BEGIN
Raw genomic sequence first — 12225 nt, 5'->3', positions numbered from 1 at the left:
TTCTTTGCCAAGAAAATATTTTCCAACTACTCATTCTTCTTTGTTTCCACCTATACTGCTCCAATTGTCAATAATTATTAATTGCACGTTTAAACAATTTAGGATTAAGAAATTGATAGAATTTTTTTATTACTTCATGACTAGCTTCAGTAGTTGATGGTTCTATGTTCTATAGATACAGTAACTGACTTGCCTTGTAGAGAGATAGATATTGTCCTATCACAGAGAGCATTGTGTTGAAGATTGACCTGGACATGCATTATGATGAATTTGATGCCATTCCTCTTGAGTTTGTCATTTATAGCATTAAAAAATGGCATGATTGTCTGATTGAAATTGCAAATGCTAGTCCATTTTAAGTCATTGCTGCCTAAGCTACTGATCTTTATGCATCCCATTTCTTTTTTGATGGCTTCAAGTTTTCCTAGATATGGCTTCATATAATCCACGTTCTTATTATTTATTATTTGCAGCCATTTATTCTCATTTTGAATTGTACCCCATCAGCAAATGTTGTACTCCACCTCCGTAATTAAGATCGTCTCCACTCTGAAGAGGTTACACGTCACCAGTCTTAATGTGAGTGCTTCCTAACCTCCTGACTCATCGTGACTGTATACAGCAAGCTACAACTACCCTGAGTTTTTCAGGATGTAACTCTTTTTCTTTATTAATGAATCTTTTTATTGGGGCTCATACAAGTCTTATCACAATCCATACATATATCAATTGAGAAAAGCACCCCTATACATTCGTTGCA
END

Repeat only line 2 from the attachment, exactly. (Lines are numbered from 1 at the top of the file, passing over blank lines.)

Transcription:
TTCTTTGCCAAGAAAATATTTTCCAACTACTCATTCTTCTTTGTTTCCACCTATACTGCTCCAATTGTCAATAATTATTAATTGCACGTTTAAACAATTTAGGATTAAGAAATTGATAGAATTTTTTTATTACTTCATGACTAGCTTCAGTAGTTGATGGTTCTATGTTCTATAGATACAGTAACTGACTTGCCTTGTAGAGAGATAGATATTGTCCTATCACAGAGAGCATTGTGTTGAAGATTGACCTGGACATGCATTATGATGAATTTGATGCCATTCCTCTTGAGTTTGTCATTTATAGCATTAAAAAATGGCATGATTGTCTGATTGAAATTGCAAATGCTAGTCCATTTTAAGTCATTGCTGCCTAAGCTACTGATCTTTATGCATCCCATTTCTTTTTTGATGGCTTCAAGTTTTCCTAGATATGGCTTCATATAATCCACGTTCTTATTATTTATTATTTGCAGCCATTTATTCTCATTTTGAATTGTACCCCATCAGCAAATGTTGTACTCCACCTCCGTAATTAAGATCGTCTCCACTCTGAAGAGGTTACACGTCACCAGTCTTAATGTGAGTGCTTCCTAACCTCCTGACTCATCGTGACTGTATACAGCAAGCTACAACTACCCTGAGTTTTTCAGGATGTAACTCTTTTTCTTTATTAATGAATCTTTTTATTGGGGCTCATACAAGTCTTATCACAATCCATACATATATCAATTGAGAAAAGCACCCCTATACATTCGTTGCA